In a recent article in the Economist I read that young children should be the first to return to school after the Covid-19 pandemic on the basis that they are not yet capable of self-directed learning. This is quite ironic – young infants, arguably, are the most capable cohort in society when it comes to self-directed learning. They are always curious, engaged, active and exploring. Their life is essentially one process of self-directed learning. Until they get to school that is. When we say that young children are not capable of self-directed learning, perhaps what we mean is they are not as capable of ‘other-directed’ learning. It is hard to make them learn things that we think they should be learning, but they don’t have any real interest in. They are quite capable of pursuing their own interests. The problem is that we don’t deem their activities legitimate learning because maybe it falls outside the purview of the curriculum. Young children are less obedient, less compliant, and we are less able to manipulate them. They have not yet been indoctrinated into the our ‘carrot-and-stick’ ways, through which we create extrinsic motivations that simultaneously impoverish intrinsic motivation. We humans are the learning animal. We are naturally endowed with the means through which we can learn about our world. This is a natural process that cannot be forced or improved upon, only damaged, inhibited and stunted – something school does quite well.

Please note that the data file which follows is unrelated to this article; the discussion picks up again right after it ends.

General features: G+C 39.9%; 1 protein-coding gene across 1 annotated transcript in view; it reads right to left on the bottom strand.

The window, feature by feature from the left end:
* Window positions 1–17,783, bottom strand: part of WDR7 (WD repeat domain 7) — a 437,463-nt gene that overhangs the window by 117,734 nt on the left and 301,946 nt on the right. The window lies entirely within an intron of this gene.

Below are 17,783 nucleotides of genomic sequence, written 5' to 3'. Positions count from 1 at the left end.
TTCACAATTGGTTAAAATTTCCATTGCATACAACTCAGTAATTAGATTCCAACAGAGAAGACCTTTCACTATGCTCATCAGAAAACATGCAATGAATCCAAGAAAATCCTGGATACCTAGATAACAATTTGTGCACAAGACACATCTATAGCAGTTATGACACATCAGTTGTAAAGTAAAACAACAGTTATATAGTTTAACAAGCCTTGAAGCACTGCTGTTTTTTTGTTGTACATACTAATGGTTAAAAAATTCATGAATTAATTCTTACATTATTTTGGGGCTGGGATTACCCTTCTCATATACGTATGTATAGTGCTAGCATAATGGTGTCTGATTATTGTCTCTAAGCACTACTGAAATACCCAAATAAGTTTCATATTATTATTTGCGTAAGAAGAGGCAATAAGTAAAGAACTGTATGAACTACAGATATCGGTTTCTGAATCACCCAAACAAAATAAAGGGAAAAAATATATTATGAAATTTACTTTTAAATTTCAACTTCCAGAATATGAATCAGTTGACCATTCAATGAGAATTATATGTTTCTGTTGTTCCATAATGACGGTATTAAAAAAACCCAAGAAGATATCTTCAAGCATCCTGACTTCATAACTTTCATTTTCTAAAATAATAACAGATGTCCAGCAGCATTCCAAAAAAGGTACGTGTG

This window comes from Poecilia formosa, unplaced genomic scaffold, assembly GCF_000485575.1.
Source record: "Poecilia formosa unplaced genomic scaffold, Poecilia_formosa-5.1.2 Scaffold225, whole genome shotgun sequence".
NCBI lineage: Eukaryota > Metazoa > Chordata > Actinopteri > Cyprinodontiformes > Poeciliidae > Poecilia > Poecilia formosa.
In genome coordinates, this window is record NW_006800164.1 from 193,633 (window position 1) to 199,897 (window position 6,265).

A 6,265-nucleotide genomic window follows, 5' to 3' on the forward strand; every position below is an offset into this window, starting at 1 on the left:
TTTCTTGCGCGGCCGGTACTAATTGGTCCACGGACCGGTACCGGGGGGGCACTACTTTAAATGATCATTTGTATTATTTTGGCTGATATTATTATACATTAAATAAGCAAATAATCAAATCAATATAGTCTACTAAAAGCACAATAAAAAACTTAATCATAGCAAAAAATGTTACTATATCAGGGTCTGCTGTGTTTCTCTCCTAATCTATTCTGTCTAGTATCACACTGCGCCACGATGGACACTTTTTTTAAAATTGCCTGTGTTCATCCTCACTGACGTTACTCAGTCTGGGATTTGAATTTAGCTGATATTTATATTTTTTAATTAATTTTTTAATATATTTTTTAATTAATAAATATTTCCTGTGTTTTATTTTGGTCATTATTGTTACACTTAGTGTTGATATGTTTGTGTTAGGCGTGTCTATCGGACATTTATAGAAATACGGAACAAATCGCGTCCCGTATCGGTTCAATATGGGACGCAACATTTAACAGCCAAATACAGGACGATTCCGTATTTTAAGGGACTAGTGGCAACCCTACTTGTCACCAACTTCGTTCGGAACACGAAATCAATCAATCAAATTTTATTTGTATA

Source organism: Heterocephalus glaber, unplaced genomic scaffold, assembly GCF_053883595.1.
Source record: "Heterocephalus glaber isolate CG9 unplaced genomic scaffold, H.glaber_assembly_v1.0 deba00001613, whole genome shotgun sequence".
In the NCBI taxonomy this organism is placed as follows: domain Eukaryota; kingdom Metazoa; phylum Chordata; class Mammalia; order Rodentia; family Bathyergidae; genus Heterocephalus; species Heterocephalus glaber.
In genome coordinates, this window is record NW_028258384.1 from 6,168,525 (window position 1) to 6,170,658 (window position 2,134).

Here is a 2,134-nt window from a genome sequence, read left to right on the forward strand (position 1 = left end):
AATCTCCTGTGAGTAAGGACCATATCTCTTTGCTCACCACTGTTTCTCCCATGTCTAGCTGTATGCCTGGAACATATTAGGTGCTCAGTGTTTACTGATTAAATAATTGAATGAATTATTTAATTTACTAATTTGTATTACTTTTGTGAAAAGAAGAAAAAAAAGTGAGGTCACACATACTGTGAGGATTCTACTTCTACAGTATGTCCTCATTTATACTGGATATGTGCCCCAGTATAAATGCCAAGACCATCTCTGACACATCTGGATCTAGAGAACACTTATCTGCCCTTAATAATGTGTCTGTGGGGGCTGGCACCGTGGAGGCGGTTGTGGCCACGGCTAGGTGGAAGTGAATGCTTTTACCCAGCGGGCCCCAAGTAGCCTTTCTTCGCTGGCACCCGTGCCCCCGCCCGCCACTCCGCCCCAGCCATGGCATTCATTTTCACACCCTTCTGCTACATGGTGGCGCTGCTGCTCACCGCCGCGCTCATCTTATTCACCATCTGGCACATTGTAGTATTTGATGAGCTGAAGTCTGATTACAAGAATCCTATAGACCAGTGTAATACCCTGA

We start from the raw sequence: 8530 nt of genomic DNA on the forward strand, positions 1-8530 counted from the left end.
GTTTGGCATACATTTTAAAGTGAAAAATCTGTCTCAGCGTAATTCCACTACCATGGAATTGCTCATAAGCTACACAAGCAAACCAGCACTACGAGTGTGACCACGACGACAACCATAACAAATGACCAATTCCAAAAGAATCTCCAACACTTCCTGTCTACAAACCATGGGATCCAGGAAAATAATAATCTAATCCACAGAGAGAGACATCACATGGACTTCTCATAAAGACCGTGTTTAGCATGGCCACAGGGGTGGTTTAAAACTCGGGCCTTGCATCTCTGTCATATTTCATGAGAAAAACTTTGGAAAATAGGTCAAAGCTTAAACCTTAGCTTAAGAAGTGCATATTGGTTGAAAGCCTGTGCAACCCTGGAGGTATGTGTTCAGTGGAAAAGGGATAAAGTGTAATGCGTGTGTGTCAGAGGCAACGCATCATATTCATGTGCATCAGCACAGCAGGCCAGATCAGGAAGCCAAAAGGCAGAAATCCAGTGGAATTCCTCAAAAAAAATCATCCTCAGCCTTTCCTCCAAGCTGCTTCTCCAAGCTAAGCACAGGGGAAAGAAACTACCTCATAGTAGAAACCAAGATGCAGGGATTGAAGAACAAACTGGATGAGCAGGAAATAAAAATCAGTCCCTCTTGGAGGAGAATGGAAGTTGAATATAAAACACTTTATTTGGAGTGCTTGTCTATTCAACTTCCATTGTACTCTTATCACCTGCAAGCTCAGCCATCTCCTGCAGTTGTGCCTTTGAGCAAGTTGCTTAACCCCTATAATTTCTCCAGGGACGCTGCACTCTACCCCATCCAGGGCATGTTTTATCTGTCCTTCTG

In his book, Free to learn, Peter Gray argues that, given freedom and opportunity, children can and do educate themselves very competently. Schools were created not because scientifically they were shown to be the best way to learn but because they are the result of history. Gray argues that with the arrival of agriculture humans began attempting to control nature. This involved the taming of plants and animals so that they can be used by people rather than being equal partners, which previously they had been. This effort to control, writes Gray, was extended to children.
Our ideas about education are based on agricultural metaphors: raising and training children. Parenting is talked about in terms of ownership of children in much the same way we own crops of livestock. We train horses to do the tasks we want them to; similarly, we train children in ways we think will lead to future success (or perhaps more accurately success of the capitalist society). We do this regardless of whether the child wants this training or if they individually prosper from it. Training, as Gray points out, involves suppression of the person’s will; it involves discipline. This was all alien to the hunter-gatherer mindset.
In hunter-gatherer cultures, plants and animals were free to grow on their own. They depended on their environment but it was the internal processes of the organism that determined the direction of growth. The organism used the environment for its own growth-needs. Gray gives the example of a fox – its environment includes its parents who provide sustenance and exemplars for fox behaviour. But it is the young fox themselves who decides how and when to take all of this in. Adults in hunter-gatherer societies acted in the same way. They were part of the substrate that supported the child’s development. But the child themselves was the directing force.